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When Anxiety Doesn’t Look Like Fear
Everybody is unique. We know this, we are taught this from a young age. And yet, we somehow assume that with mental illness everyone will experience it the same way.
Anxiety can present itself in many different ways, so it’s not easy to tell when you’re looking at a normal array of emotion, or someone struggling to keep it together. Some people have a general anxiety that they are easily able to control, others experience social anxiety that prevents them from doing certain things – some people need rigid structure in order to stay calm.
For Heidi, her anxiety looked like anger. She was diagnosed with anxiety and depression in her teens but didn’t realize how her anxiety often presented itself until she was an adult. For her, having anxiety wasn’t just about feeling fearful or worried — it often looked like a short temper or sudden mood change.
Sometimes Anxiety looks like anger
Anger is not considered a symptom of anxiety. However, anxiety affects a person in different ways — so some emotions may not be a symptom of anxiety, but rather a by-product.
“Anger and anxiety are generally regarded as different emotional experiences with some overlap,” says Dr. Melane Badali, a registered psychologist and board director at AnxietyBC. “[Both anxiety and anger] have unique and common biological, cognitive, and social features.”
Badali goes on to say “Anger is usually connected to some type of frustration [and] anxiety is usually connected with an overestimation of a threat and an underestimation of their ability to deal with that threat.” According to Joshua Nash, anger can be a result of not directly dealing with your anxiety. Nash wrote an article in 2014 that dealt with anxiety and anger specifically, and he says “The point of my article was to show that anger is usually the emotion that people might identify at the moment, but that another emotion (anxiety for example) might be ‘underneath’ the anger, so to speak,” Nash further explains. “You won’t know anxiety underlies your anger until you’ve 1) fully felt the emotion first and then 2) introspected sufficiently to determine that the cause of your emotional upset was something you were afraid of.”
When does Anxiety look like anger?
According to Dr. Eilenna Denisoff (The clinical director of CBT Associates in Toronto), there are several situations in which a person with anxiety can exhibit anger as a result. For example, if a person with OCD (obsessive-compulsive disorder) were to follow a very strict routine, any disruption in the routine could send them spiralling into anxiety — and that would often result in anger. “When that gets activated, they will respond in a way to try to convince other people to follow their ritual, and if they don’t, they get angry,” says Denisoff.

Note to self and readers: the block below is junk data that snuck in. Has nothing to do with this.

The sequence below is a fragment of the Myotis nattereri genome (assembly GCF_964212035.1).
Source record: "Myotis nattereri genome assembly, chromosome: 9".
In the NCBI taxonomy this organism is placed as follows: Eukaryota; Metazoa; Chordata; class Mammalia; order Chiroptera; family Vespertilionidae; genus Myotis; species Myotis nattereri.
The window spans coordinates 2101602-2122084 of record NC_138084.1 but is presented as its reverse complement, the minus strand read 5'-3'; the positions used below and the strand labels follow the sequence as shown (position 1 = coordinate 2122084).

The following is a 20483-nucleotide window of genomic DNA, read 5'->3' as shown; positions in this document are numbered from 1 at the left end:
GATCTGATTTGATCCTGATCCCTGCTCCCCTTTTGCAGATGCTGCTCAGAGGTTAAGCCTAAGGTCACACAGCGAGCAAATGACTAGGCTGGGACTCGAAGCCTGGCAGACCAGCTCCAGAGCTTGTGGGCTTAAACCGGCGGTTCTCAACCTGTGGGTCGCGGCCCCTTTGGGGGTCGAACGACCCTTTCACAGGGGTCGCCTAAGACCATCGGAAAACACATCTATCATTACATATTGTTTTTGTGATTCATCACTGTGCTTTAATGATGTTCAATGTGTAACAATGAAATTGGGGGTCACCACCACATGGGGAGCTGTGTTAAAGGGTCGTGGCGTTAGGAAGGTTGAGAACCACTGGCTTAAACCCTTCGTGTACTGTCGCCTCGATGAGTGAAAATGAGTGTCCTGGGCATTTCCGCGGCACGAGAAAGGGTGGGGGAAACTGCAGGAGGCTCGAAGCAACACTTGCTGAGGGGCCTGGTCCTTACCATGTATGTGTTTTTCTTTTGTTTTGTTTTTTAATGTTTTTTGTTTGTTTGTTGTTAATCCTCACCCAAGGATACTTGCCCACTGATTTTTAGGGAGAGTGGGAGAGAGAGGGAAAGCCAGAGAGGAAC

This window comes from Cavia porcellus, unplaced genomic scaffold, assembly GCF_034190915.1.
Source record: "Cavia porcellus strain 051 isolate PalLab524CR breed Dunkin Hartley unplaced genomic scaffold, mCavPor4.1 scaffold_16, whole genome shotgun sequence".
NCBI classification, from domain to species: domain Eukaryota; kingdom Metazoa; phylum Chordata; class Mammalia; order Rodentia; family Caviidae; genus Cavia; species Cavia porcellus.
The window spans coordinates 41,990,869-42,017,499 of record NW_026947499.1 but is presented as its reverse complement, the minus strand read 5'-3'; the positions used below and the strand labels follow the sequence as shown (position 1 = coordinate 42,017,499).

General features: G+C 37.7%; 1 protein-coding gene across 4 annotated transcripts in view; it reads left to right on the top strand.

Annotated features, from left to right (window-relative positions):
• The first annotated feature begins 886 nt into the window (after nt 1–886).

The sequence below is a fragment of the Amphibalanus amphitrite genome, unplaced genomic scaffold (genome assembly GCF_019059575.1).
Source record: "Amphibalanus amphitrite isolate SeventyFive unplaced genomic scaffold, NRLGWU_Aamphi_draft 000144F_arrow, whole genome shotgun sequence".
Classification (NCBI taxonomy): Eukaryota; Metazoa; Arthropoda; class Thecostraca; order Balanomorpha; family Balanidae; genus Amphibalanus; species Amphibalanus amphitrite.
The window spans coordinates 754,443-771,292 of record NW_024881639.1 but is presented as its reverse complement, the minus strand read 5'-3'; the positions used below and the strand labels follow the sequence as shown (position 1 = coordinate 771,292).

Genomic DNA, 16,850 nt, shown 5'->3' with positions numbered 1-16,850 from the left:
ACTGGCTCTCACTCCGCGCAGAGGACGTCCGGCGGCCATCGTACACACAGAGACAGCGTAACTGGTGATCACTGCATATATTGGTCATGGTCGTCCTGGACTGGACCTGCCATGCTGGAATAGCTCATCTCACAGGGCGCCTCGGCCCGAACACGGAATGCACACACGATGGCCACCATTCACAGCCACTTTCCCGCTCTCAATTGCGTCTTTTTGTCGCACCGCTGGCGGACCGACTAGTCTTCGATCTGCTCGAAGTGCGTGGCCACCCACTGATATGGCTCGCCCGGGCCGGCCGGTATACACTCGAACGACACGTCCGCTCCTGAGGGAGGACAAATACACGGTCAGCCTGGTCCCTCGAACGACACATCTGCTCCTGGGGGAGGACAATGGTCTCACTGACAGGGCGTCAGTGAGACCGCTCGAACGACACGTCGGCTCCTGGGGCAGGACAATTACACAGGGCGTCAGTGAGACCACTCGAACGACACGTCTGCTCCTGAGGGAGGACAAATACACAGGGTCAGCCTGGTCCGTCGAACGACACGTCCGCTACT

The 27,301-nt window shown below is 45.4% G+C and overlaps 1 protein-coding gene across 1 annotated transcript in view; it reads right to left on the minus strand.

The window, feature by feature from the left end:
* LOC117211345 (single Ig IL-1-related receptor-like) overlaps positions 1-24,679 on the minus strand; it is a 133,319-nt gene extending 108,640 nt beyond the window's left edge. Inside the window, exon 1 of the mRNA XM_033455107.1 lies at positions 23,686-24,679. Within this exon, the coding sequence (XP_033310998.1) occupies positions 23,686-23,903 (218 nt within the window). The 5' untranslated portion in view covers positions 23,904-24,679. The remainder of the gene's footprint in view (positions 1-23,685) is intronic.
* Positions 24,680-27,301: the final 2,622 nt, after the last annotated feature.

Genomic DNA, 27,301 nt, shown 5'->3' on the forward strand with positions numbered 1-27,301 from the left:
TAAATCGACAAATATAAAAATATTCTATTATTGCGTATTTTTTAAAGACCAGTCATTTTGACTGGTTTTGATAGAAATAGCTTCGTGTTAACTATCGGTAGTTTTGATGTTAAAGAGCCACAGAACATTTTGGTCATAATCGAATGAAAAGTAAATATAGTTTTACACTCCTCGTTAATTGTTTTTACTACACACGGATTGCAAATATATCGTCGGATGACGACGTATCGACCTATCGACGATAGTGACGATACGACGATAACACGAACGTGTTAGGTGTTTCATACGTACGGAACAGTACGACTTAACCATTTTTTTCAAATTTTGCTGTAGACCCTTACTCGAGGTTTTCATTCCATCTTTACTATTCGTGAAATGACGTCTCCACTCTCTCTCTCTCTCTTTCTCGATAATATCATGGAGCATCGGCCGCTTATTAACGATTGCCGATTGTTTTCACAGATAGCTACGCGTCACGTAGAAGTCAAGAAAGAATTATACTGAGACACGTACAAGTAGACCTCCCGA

Another reason that someone could get angry as a result of anxiety is if they are scared or worried about something, they may turn to anger as a way to feel more in control. Denisoff states that in relationships, someone with social anxiety may purposely start arguments with their partners as a means to get out of social obligations.
“We all have anxiety systems that are natural and normal, but when it interferes with their quality of life, work or relationships, you need to do something about it.” Says Nash, he also states that ignoring it is the worst option. “Unprocessed anger can also lead to medical issues and most especially relationship issues. Unaddressed anger festers in the body and mind. It sits there waiting to be unleashed. [When it] does get unleashed, [it causes] chaos in the person’s life and/or leads to addiction issues.”
Managing your Anxiety and Anger:
Dr. Badali says that there are three things you can try to help with your anxiety and anger:
1: Challenge your thoughts.
Use rational or balanced thinking to evaluate your thoughts. Often, when you’re experiencing one emotion the underlying emotion is a lot simpler to solve. For example, when you’re feeling angry or anxious, it’s likely that you’re actually feeling frustrated or threatened. Balanced thinking will help you balance your view of the world, so you don’t only focus on the bad.
2: Choose to relax and be mindful.
Try calm breathing or meditation. There are many apps available to help you — because focusing your mind is really hard when it’s racing 200 miles a minute. Dr. Badali urges, “Don’t expect these to change your emotions when you are already anxious or angry. Think of them like — exercise, start practicing them daily, you will see your skills building over time.”
3: Think before you do — or better yet, just don’t do.
When you’re feeling irritable and want to lash out, stop yourself. Think about what you want to do, and whether or not it will help or hinder the situation. Ask yourself if this is something that will make you feel good now, but ashamed later.
At the end of the day, you don’t just want to “cope” with your anxiety, you want to understand it as best you can and deal with it directly. “When we learn to connect directly with our anxiety, it doesn’t morph into anger, so there’s no anger to ‘cope with.’ Instead, we fully admit the fear we’re feeling and address it head-on.” Says Nash.
There are many options for managing anxiety, some of which are listed above. However, if you struggle with severe anxiety — you don’t have to do it alone! Get help, talk to your doctor, or take medication if you need to. And have grace for yourself or the anxious person in your life. Anxiety is a journey, and you can try and try, but sometimes you might snap for no apparent reason. That reason is probably anxiety, so try to be patient.
When Anxiety Presents as Anger, Not Fear
When anxiety turns into anger, experts say you shouldn’t ignore it
The 7 Main Types of Anxiety – The Anxiety Guide
Anger – The Hidden Anxiety Emotion